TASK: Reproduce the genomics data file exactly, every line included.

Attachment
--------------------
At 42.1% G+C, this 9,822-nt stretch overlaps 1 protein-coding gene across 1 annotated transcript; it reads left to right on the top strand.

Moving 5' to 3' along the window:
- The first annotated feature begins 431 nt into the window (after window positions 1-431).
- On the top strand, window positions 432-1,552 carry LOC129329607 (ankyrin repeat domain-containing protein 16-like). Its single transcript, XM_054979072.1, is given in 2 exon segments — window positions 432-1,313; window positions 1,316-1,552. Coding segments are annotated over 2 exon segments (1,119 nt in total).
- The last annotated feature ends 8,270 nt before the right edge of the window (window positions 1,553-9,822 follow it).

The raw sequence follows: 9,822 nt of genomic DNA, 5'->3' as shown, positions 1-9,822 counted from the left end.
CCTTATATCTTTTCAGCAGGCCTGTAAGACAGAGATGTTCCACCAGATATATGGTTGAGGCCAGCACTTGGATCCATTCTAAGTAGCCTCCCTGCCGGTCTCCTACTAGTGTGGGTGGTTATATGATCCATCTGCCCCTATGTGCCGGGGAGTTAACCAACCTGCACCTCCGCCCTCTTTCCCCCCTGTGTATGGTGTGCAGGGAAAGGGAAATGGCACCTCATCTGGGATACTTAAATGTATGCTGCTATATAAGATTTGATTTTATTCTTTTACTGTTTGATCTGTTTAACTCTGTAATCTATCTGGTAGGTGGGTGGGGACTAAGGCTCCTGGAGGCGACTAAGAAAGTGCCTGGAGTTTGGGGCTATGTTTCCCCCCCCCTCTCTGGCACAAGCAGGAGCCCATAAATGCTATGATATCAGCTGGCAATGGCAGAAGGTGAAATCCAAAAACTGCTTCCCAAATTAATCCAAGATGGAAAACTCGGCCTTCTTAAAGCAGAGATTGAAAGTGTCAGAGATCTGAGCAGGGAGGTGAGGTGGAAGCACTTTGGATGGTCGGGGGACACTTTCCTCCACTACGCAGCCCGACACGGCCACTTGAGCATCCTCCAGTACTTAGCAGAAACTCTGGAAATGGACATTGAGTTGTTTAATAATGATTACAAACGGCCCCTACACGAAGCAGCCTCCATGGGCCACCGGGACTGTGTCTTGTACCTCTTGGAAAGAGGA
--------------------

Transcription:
At 42.1% G+C, this 9,822-nt stretch overlaps 1 protein-coding gene across 1 annotated transcript; it reads left to right on the top strand.

Moving 5' to 3' along the window:
- The first annotated feature begins 431 nt into the window (after window positions 1-431).
- On the top strand, window positions 432-1,552 carry LOC129329607 (ankyrin repeat domain-containing protein 16-like). Its single transcript, XM_054979072.1, is given in 2 exon segments — window positions 432-1,313; window positions 1,316-1,552. Coding segments are annotated over 2 exon segments (1,119 nt in total).
- The last annotated feature ends 8,270 nt before the right edge of the window (window positions 1,553-9,822 follow it).

The raw sequence follows: 9,822 nt of genomic DNA, 5'->3' as shown, positions 1-9,822 counted from the left end.
CCTTATATCTTTTCAGCAGGCCTGTAAGACAGAGATGTTCCACCAGATATATGGTTGAGGCCAGCACTTGGATCCATTCTAAGTAGCCTCCCTGCCGGTCTCCTACTAGTGTGGGTGGTTATATGATCCATCTGCCCCTATGTGCCGGGGAGTTAACCAACCTGCACCTCCGCCCTCTTTCCCCCCTGTGTATGGTGTGCAGGGAAAGGGAAATGGCACCTCATCTGGGATACTTAAATGTATGCTGCTATATAAGATTTGATTTTATTCTTTTACTGTTTGATCTGTTTAACTCTGTAATCTATCTGGTAGGTGGGTGGGGACTAAGGCTCCTGGAGGCGACTAAGAAAGTGCCTGGAGTTTGGGGCTATGTTTCCCCCCCCCTCTCTGGCACAAGCAGGAGCCCATAAATGCTATGATATCAGCTGGCAATGGCAGAAGGTGAAATCCAAAAACTGCTTCCCAAATTAATCCAAGATGGAAAACTCGGCCTTCTTAAAGCAGAGATTGAAAGTGTCAGAGATCTGAGCAGGGAGGTGAGGTGGAAGCACTTTGGATGGTCGGGGGACACTTTCCTCCACTACGCAGCCCGACACGGCCACTTGAGCATCCTCCAGTACTTAGCAGAAACTCTGGAAATGGACATTGAGTTGTTTAATAATGATTACAAACGGCCCCTACACGAAGCAGCCTCCATGGGCCACCGGGACTGTGTCTTGTACCTCTTGGAAAGAGGA